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Potomac Yard, Alexandria, VA


Design Completed 2017, Construction Completed 2023


Washington Metropolitan Area Transit Authority WMATA




Architectural Designer - Design Build Package

The Potomac Yard Metrorail Station is a new WMATA infill station on Virginia's existing Yellow and Blue Lines that will catalyze new mixed-use TOD in northern Alexandria. WMATA studied three station location options, 2 with pedestrian bridges over the existing CSX and Amtrak tracks that separate Metro from the development site. Below-grade connections proved infeasible due to the floodplain and river's proximity. KGP's design reflects the need for continuous operations of the adjacent tracks and mitigates interference with rail operations carried out by CSX, Amtrak, Virginia Railway Express, and Metro.

The station design has undergone a rigorous public approval process with various stakeholders, including the City of Alexandria, NPS, CFA, NCPC, Amtrak, and CSX. There were weekly meetings for about 15 months with the City of Alexandria and bi-weekly meetings with the city, National Parks Service, Parks and Recreation, and other parties with direct or indirect projects in the area. During this process, the various stakeholders made decisions concerning the site and structure in approximately five public meetings with the Potomac Yard Metro Implementation Group (PYMIG) and about five with the Board of Architecture Review (BAR) for the City of Alexandria. These discussions necessitated the station blend naturally into the George Washington National Parkway controlled by the National Park Service while offering an urban face on the west side to accommodate the developers who will ultimately pay for most of the station's construction.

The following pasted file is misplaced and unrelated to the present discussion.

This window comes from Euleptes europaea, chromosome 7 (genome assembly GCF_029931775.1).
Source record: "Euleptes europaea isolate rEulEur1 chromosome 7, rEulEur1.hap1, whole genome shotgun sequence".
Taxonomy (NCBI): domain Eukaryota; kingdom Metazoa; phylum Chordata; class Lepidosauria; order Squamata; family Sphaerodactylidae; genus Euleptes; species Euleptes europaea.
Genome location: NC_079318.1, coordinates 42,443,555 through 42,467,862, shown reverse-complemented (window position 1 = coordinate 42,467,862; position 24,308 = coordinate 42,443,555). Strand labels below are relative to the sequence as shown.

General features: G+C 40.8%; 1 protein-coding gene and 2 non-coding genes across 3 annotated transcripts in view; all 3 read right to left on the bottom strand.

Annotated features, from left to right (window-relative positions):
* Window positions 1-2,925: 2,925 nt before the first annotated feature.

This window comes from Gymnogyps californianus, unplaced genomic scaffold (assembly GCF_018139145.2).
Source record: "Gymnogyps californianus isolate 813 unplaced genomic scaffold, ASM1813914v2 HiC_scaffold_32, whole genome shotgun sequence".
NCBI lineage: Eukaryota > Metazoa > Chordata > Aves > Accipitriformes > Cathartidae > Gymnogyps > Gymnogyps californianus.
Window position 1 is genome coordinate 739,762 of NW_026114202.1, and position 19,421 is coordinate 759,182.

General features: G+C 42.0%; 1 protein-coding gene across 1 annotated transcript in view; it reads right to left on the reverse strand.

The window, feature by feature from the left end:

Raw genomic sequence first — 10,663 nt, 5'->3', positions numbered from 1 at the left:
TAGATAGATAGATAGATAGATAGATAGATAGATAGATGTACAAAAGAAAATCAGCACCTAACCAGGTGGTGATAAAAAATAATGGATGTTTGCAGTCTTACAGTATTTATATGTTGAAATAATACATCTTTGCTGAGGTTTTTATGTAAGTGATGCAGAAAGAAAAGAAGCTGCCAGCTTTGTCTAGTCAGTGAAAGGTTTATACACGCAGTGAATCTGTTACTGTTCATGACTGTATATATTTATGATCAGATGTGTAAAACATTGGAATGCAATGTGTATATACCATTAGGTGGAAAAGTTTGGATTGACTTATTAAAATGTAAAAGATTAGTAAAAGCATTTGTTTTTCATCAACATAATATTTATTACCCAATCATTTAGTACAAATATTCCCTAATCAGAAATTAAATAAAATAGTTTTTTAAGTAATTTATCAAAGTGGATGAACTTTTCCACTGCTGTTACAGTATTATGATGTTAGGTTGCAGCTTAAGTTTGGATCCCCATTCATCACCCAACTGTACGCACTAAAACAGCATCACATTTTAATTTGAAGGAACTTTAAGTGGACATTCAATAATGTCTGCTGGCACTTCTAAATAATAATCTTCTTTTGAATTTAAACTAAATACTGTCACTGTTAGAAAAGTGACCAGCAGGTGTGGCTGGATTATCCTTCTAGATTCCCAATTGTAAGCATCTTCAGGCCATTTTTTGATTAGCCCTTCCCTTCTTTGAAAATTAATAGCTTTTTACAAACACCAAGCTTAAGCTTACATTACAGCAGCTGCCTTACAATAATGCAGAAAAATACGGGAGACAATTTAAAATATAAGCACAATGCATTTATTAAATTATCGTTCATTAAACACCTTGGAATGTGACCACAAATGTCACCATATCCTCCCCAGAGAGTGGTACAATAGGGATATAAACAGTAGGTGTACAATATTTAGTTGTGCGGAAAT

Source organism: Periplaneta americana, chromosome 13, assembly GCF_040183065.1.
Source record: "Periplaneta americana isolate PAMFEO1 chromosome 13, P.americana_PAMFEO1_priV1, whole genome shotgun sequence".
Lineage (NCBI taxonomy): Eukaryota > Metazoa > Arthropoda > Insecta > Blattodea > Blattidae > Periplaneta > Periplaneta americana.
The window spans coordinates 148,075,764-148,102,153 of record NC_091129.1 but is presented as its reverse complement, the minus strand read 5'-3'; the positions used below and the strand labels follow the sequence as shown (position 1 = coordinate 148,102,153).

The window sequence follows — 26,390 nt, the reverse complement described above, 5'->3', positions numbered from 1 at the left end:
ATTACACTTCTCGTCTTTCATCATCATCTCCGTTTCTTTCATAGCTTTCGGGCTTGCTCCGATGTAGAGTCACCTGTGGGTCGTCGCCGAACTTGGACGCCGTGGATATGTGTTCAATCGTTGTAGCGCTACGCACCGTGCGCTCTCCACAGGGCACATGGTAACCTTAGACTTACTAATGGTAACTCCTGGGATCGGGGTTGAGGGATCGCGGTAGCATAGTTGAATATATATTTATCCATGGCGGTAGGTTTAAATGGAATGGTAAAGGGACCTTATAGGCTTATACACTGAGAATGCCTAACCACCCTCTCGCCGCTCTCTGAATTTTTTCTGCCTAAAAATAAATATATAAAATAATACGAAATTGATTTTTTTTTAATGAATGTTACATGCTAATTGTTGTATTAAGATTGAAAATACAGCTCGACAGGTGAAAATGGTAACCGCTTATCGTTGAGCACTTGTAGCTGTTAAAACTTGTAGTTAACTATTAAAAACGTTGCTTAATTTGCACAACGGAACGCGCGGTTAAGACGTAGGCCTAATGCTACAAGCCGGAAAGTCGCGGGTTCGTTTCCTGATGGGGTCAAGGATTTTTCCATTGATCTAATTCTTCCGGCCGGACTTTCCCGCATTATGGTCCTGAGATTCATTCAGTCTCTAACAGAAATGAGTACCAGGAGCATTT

The creative process behind the Potomac Yard Metro Station project was notably intricate, given its complex setting between heavy train tracks and the George Washington Memorial Parkway (GWMP), with access located on the opposite side of the tracks. The challenge involved crafting an efficient, accessible metro station that eliminated pedestrian barriers. The unique positioning necessitated a thoughtful balance, navigating the space between heavy rail infrastructure and the GWMP. Additionally, the creative approach extended to the design of the two entrances, requiring contextualization and innovation to seamlessly integrate with the emerging character of the predominantly new development in the area. In essence, the project exemplified a careful and innovative design process, addressing the challenges of accessibility, efficiency, and contextual relevance in a dynamically evolving urban landscape.

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